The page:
The far right of the Kuomintang and the far left of the Chinese Communists rarely ever agreed. The collaboration between the two parties was essential for the overthrowing of the warlord regime during the Northern Expedition in 1927, but as soon as that was over, the two parties did not need one another anymore. According to Wilson: While the Party Central Committee respected the motion of the Internationale, most of the comrades had only approved a democratic revolutionary united front and were quite doubtful about entering the Kuomintang.

The] Chinese Communist Party was able to pursue its goal of organizing mass support under the Kuomintang umbrella — and retained control of this organization after the united front collapsed. 7 Tensions mounted between the Nationalist Party and the Chinese Communist Party until 1927 when Chiang finally expelled the Communists from his party. At this time, Chiang lost the support of the Soviet Union. While Chiang was struggling to deal with the Chinese Communist Party, he was also working to unify all of China. A large number of warlords maintained control over their lands and the people on them.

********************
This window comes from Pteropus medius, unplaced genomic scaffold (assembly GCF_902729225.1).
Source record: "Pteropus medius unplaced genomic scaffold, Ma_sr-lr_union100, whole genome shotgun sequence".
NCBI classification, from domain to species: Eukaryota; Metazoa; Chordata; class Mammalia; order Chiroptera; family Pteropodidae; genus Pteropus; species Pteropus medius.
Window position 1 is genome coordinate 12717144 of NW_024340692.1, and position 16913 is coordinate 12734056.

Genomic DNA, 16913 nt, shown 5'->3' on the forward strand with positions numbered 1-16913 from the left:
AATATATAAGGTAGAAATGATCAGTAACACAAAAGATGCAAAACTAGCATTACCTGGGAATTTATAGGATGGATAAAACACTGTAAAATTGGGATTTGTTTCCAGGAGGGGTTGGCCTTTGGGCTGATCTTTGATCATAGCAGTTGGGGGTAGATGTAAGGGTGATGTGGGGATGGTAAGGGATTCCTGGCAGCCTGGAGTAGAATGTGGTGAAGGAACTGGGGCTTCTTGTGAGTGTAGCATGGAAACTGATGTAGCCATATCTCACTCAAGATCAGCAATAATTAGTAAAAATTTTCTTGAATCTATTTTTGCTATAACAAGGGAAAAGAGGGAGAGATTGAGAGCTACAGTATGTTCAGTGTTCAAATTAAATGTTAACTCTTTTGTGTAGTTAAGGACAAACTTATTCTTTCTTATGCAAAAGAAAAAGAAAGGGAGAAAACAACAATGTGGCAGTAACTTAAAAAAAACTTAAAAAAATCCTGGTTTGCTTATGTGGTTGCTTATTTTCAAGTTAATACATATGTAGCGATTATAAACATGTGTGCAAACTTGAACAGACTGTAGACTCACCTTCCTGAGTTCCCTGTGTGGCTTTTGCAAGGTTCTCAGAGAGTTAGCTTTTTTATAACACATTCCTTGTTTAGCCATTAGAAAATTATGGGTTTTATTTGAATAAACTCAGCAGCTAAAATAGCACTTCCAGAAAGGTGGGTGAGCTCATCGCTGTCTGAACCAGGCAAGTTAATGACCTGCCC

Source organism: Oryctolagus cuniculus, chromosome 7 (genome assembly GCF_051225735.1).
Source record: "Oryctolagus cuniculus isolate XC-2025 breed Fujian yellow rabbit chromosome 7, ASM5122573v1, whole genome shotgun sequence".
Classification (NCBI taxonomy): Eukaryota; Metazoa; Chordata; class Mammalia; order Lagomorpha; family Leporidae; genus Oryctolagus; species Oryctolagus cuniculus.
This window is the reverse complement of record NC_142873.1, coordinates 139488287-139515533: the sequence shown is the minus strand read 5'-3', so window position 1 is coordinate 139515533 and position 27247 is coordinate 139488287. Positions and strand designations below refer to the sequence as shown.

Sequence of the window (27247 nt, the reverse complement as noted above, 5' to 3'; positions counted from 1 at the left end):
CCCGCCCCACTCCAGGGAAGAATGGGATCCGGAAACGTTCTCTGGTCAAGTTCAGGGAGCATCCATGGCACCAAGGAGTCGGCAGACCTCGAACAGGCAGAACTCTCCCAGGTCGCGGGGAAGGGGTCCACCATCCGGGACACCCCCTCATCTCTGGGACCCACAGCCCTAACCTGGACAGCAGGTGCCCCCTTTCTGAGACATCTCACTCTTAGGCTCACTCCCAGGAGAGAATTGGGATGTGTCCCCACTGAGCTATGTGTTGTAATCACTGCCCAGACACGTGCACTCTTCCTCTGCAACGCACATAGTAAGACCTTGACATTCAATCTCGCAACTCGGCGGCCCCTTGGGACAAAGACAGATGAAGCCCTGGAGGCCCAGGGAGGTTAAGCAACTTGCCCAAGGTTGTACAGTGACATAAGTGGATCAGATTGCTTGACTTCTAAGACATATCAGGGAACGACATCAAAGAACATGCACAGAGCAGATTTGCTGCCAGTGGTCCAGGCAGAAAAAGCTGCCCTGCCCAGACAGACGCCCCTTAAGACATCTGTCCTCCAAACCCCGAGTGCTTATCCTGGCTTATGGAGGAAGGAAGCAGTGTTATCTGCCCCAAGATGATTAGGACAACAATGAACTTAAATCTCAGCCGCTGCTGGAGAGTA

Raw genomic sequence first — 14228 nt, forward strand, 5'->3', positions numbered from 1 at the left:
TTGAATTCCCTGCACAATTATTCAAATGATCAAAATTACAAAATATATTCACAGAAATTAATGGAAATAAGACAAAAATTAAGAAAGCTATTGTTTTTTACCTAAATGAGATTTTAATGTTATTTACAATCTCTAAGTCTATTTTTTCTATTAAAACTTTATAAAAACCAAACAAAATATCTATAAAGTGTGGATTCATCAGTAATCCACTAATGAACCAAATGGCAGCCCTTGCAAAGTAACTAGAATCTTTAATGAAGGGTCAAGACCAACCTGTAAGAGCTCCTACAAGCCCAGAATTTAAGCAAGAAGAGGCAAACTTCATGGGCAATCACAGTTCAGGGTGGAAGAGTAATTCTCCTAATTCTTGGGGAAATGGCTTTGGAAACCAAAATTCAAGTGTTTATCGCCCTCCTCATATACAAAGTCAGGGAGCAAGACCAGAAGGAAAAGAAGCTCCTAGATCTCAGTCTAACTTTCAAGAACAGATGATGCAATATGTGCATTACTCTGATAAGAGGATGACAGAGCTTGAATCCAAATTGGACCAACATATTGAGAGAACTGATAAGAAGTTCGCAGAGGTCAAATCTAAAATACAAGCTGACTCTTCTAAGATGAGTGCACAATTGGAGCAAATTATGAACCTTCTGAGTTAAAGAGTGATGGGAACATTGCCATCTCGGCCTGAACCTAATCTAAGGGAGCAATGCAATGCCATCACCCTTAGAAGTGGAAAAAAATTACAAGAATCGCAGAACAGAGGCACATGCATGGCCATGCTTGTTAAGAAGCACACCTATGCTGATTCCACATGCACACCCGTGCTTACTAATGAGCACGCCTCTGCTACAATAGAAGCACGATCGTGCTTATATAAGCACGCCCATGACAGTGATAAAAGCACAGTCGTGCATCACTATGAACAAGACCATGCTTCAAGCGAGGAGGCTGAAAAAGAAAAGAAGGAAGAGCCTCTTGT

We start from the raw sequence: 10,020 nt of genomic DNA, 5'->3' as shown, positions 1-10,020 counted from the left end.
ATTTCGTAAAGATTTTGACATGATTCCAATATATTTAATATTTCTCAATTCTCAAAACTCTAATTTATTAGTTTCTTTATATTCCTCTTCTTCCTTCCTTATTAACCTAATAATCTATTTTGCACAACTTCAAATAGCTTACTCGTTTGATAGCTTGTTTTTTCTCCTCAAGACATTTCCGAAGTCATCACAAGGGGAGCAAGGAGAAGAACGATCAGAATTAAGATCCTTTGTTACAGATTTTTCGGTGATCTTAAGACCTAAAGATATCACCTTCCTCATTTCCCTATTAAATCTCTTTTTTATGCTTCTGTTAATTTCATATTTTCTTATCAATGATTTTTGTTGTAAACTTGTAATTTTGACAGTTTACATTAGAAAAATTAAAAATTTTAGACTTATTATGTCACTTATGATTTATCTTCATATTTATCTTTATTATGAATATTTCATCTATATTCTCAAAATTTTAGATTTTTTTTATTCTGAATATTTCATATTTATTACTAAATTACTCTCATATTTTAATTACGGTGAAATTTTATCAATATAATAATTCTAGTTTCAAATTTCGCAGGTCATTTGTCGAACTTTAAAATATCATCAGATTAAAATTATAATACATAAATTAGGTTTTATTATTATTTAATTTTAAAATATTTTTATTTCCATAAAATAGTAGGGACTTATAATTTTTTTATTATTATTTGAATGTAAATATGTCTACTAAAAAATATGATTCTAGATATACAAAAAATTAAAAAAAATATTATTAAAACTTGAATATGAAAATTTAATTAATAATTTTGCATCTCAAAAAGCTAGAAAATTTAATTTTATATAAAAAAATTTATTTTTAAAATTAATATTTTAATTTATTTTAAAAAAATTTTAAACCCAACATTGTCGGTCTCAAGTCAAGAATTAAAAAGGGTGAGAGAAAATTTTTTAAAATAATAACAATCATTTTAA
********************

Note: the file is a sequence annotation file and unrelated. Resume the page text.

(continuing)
Facing the imminent invasion of the Japanese, the pressure to quickly unite China into one cohesive unit was immense. In 1926 Chiang began a campaign against the warlords in the northern part of the country. After two years, the fighting ended when the Nationalist Party entered the capital, Peking. Chiang then established a new central government at Nanking. Although Chiang was the leader of the government he still did not have complete control. The warlords in the northern part of the country and the Chinese Communists were still opposed to Chiang Kai Shek.

Facing the war with Japan in 1931, Chiang decided not to resist the Japanese invasion until he defeated the Chinese Communists. 8 At this time, he launched a number of encirclement campaigns in an attempt to defeat the Communists in their base area on the Kiangsi-Fukien border. The Communists, using guerrilla warfare, successfully fought off the Kuomintang four times. But in 1934, they finally lost their base to the Nationalists. Chiang believed that when the Kuomintang captured the Communist base that the Communists would give up. Instead, they abandoned their base and began a long trek from one side of China to the other.